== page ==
Whilst I thought that the ideas contained in the book were on the whole very original, my overall feeling about Children of Bacchus was that it was very bland. For example, with the exception of Cembran’s father, everyone in this book is ‘a nice person’. Everyone. Even the so-called bad guy in Joe the property developer turns out not to be so bad after all. They all love each other, are kind and considerate of one another, treat each other with respect, apologise for any wrongs, never lose their temper and are happy people for most of the time. In other words they were all rather dull. They also live in a gay and satyr utopia where there is only acceptance from outsiders over the fact that most of the group are gay and many of them are a different species from human.
This blandness extended into the sex scenes between Cembran and Travis. There were a lot of sex scenes between these men and in my opinion a number of them could have been cut without any harm to the plot. Each sex scene was very similar in the way it was written, with the only difference being who ended up on top or whether the sex would be penetrative or not. The same phrases came up over and over again to the extent that I had a mental check list of phrases that I began to look out for whenever a sex scene came up. I have to admit that long before the end of the book I began to skim read the sex scenes in favour of moving onto the next bit of plot because I found myself unable to care about the sexual pleasure of the characters.
One final negative point, which again contributed to the blandness of the book is that every single complication in the book is resolved quickly, easily and with very little bother for the characters. There were also a number of ‘convenient’ moments or characters written into the book just so that any complications could be easily dealt with and we could go back to the sex. One of the characters is a lawyer so he is able to deal with any legal stuff, another is a cop so he can deal with any lawbreaking. Even the god Bacchus appears to make things better for our heroes at a couple of points. The satyrs also have special powers which turn out to be useful in preventing any nasty stuff from happening to our heroes. Every time I thought things were going to get interesting, I was disappointed to find that nothing was allowed to come in the way of this ideal world created by the author where satyrs can live and love each other.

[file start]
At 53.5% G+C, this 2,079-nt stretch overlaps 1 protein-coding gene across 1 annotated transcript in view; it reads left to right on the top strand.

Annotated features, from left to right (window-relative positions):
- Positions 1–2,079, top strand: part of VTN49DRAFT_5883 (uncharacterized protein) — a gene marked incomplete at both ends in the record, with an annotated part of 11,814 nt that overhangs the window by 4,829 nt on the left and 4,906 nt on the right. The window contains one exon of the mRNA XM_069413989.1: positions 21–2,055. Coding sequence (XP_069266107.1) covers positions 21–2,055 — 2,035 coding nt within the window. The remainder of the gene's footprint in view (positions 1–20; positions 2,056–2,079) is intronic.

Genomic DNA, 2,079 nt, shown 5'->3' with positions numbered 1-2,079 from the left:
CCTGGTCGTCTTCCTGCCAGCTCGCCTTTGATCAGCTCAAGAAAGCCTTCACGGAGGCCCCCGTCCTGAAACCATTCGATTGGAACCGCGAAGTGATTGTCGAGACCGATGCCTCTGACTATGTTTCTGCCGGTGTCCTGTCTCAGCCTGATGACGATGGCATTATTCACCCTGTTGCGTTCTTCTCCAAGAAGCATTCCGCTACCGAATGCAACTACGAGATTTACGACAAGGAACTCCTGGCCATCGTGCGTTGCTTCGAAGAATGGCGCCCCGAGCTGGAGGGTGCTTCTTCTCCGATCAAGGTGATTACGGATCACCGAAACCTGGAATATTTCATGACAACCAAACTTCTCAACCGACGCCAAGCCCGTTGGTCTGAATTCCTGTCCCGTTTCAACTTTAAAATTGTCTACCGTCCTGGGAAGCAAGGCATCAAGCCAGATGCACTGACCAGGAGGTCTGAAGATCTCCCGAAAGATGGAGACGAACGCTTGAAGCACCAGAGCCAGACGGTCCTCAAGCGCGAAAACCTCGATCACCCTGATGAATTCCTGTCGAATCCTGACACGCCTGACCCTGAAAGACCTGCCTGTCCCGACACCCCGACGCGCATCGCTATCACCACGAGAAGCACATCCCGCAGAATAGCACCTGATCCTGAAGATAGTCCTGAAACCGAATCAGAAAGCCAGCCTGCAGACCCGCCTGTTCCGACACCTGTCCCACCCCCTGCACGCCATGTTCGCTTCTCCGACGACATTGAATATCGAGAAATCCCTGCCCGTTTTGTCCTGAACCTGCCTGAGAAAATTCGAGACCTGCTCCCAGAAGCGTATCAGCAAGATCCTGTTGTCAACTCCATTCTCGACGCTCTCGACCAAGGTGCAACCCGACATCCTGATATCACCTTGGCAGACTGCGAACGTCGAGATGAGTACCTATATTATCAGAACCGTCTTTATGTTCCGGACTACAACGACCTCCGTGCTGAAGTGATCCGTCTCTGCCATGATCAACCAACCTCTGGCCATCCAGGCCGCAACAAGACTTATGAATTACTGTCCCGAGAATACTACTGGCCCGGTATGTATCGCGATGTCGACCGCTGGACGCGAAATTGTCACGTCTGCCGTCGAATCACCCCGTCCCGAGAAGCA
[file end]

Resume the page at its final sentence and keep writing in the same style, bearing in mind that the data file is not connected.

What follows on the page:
I know I’ve been quite harsh in my assessment of this book, and you are probably wondering why it gets a grade of three when I found it such a struggle to read. Partly my grade is based on the knowledge that many, many readers of this site will probably love this book. It has a sweetness and gentle tone to it that I found bland but other readers might enjoy. I like fast paced books with lots of conflict and realism and this book just wasn’t like that. The pace was slow, the characters nice, the plotting solid. In my opinion it was a pretty unremarkable book with quite a bit of missed potential as the focus remains mostly on the emotional journey of Travis and Cembran. Having said that, there were parts that I did like about the book, especially the relationship between Steven and Brock.
If you are the sort of reader who gets overly anxious when bad things happen to the characters in a book, then Children of Bacchus will be an ideal book for you to read. Personally, it didn’t work for me and I had to force myself to finish the book.